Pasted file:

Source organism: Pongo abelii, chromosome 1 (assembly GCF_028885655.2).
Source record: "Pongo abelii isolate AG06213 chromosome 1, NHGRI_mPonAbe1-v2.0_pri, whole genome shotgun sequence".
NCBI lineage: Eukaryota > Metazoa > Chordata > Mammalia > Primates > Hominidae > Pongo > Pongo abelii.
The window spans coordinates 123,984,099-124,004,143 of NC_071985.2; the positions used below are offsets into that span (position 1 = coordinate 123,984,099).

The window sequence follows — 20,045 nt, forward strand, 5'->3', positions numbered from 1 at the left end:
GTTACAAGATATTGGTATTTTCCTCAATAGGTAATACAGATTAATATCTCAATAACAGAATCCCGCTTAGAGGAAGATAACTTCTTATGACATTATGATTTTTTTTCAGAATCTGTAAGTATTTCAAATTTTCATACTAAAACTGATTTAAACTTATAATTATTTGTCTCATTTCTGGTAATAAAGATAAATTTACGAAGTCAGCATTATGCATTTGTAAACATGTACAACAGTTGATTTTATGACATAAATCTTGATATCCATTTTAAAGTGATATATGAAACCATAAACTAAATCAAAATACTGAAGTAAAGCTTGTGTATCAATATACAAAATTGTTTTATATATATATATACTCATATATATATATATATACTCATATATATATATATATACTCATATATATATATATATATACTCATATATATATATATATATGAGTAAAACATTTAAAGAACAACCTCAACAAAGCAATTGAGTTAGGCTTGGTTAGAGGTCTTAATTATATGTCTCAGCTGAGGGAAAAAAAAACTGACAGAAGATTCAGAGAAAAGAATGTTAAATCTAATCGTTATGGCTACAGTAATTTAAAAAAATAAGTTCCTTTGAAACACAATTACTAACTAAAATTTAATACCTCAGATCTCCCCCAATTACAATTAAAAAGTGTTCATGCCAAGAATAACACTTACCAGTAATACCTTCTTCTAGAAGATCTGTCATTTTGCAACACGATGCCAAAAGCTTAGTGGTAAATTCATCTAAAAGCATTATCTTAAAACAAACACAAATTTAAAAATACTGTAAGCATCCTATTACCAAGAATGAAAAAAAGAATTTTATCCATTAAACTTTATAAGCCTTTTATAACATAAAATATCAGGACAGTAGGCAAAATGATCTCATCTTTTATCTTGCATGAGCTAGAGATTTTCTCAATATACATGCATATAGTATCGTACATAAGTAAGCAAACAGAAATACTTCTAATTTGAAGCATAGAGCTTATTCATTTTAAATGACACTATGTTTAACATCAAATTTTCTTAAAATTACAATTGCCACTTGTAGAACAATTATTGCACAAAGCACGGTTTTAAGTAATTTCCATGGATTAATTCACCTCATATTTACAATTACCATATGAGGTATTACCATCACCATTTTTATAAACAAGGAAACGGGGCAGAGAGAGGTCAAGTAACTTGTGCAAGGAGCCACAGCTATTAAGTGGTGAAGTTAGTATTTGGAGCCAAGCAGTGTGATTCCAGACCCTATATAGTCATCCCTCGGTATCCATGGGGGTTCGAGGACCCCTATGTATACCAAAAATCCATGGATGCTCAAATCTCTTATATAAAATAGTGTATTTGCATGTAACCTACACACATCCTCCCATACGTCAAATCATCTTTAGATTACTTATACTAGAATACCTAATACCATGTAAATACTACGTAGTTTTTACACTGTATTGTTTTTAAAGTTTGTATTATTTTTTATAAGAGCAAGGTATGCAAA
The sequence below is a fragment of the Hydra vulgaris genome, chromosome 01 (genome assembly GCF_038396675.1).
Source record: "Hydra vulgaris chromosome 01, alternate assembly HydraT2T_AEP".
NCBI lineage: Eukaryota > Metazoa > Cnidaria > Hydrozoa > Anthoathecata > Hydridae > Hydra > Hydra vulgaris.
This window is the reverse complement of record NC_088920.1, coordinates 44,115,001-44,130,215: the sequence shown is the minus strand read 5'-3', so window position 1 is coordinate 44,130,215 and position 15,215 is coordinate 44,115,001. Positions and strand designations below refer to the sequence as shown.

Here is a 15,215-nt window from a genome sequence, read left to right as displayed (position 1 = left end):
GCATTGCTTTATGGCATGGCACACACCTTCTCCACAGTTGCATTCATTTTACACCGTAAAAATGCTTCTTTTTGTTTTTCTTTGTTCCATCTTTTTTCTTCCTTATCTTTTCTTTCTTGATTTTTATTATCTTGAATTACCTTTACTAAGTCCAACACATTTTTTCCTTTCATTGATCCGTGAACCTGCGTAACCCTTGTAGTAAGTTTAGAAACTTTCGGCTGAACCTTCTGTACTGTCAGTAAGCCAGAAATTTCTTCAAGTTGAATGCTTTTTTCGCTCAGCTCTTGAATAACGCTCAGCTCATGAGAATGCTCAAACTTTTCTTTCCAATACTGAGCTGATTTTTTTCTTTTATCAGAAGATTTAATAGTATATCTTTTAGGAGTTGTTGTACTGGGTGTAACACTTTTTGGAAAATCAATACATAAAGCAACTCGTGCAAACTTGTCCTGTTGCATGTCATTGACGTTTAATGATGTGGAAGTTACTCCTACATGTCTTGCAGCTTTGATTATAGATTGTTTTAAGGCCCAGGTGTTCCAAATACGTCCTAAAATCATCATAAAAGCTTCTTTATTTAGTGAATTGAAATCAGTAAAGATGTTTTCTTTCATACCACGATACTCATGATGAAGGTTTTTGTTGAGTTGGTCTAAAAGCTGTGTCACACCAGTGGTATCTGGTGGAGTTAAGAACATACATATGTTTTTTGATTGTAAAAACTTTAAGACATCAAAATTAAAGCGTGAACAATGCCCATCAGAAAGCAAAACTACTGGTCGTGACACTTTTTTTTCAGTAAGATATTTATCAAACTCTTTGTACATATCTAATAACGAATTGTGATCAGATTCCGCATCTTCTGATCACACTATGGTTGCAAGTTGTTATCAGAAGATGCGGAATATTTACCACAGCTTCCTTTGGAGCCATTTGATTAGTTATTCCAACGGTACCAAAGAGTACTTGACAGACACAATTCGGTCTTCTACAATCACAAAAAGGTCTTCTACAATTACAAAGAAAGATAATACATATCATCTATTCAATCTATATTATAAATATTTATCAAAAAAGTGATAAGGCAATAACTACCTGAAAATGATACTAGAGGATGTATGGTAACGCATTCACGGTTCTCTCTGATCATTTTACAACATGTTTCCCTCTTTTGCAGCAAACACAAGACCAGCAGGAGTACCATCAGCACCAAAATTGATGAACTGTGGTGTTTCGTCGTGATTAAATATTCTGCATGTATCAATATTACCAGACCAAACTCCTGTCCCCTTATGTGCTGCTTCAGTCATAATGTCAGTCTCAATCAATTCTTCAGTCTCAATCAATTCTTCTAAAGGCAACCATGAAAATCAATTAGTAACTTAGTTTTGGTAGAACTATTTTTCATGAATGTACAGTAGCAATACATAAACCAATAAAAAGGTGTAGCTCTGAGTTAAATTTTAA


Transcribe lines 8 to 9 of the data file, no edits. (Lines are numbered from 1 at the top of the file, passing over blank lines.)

Source record: "Hydra vulgaris chromosome 01, alternate assembly HydraT2T_AEP".
NCBI lineage: Eukaryota > Metazoa > Cnidaria > Hydrozoa > Anthoathecata > Hydridae > Hydra > Hydra vulgaris.